Reflections on selfhood in Gorgias's Encomium of Helen and Plato's Apology of Socrates
In this thesis I reflect on selfhood in Gorgias' Encomium of Helen and Plato's Apology of
Socrates. I argue that Plato develops a reflective account of `the self' and that he does it
in contrast to a Gorgianic account of the soul as passively determined from the outside,
which we find in Helen. Plato develops a picture of the soul, which he finds in Gorgias,
as if it were a vessel or a container. The soul-as-a-vessel model entails a particular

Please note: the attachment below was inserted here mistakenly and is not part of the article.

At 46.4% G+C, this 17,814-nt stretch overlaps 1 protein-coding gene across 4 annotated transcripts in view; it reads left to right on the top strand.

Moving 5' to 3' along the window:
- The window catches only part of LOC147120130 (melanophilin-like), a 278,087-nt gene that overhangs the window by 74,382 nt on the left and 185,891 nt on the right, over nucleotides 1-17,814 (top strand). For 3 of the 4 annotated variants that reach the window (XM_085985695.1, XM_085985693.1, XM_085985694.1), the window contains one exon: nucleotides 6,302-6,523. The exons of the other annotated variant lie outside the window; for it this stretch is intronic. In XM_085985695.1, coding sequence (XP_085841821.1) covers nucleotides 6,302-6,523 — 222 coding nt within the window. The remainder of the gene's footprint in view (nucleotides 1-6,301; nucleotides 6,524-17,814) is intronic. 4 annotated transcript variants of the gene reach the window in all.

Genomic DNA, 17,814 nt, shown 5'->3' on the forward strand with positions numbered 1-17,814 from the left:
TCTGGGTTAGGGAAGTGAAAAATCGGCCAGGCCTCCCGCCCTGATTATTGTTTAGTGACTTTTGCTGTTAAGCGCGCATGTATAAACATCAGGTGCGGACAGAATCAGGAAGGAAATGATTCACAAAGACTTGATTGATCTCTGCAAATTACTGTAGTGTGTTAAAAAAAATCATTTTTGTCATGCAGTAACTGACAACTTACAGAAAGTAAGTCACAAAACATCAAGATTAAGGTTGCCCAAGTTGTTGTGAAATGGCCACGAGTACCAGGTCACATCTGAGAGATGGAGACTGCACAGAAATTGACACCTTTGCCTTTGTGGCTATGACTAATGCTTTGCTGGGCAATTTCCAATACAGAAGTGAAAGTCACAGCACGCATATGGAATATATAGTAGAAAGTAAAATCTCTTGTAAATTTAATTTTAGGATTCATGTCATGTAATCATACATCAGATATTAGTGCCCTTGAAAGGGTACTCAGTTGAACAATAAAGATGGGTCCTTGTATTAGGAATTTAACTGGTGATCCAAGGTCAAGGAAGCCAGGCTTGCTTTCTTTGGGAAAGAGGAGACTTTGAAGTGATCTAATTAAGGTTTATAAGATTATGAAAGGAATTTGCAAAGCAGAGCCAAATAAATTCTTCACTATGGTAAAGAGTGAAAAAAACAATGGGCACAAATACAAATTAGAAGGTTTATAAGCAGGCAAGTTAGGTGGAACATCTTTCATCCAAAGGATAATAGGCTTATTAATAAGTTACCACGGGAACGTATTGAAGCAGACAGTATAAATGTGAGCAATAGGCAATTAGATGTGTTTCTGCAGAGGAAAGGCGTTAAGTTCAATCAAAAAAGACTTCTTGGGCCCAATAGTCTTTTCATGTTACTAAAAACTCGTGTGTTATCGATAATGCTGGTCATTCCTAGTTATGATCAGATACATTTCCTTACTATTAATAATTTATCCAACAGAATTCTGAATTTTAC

account of knowledge, teaching, and learning. Plato juxtaposes the soul-as-a-vessel
model and its epistemology with a reflective model of the soul, which entails a very
different account of what knowledge, teaching, and learning are. I argue that only one of
these two models of the soul, namely the reflective model, is a proper model of the self.
The other model does not amount to an account of the self because the soul on this model
does not have any ownership or control over its beliefs. I will argue that we can
understandth e Apology better if we interpret it in light of theset wo modelso f the soul
and their epistemology. In the course of my analysis of Plato I shall also offer an interpretation of passages in the Ion, the Protagoras, the Meno, and the Phaedrus, which
grounds and supports my analysis of the Apology and its connection to Gorgias.